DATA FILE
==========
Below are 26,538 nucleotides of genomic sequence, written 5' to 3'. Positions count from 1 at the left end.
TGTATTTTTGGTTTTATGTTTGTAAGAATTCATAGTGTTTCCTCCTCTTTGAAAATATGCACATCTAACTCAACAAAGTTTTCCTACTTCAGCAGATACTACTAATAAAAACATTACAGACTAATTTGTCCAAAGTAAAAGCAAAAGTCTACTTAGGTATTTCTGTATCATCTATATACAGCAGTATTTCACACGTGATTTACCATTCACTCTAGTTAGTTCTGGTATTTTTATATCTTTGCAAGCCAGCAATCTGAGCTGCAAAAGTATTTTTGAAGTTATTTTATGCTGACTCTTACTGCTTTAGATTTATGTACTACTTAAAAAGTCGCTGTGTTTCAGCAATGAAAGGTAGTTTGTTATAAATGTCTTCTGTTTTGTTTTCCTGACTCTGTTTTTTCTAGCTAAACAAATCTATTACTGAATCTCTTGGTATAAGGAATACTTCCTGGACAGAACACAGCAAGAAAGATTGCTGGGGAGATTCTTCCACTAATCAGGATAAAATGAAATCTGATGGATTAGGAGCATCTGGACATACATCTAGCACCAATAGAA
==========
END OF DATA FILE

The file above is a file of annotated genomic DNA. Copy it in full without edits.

Below are 26,538 nucleotides of genomic sequence, written 5' to 3'. Positions count from 1 at the left end.
TGTATTTTTGGTTTTATGTTTGTAAGAATTCATAGTGTTTCCTCCTCTTTGAAAATATGCACATCTAACTCAACAAAGTTTTCCTACTTCAGCAGATACTACTAATAAAAACATTACAGACTAATTTGTCCAAAGTAAAAGCAAAAGTCTACTTAGGTATTTCTGTATCATCTATATACAGCAGTATTTCACACGTGATTTACCATTCACTCTAGTTAGTTCTGGTATTTTTATATCTTTGCAAGCCAGCAATCTGAGCTGCAAAAGTATTTTTGAAGTTATTTTATGCTGACTCTTACTGCTTTAGATTTATGTACTACTTAAAAAGTCGCTGTGTTTCAGCAATGAAAGGTAGTTTGTTATAAATGTCTTCTGTTTTGTTTTCCTGACTCTGTTTTTTCTAGCTAAACAAATCTATTACTGAATCTCTTGGTATAAGGAATACTTCCTGGACAGAACACAGCAAGAAAGATTGCTGGGGAGATTCTTCCACTAATCAGGATAAAATGAAATCTGATGGATTAGGAGCATCTGGACATACATCTAGCACCAATAGAA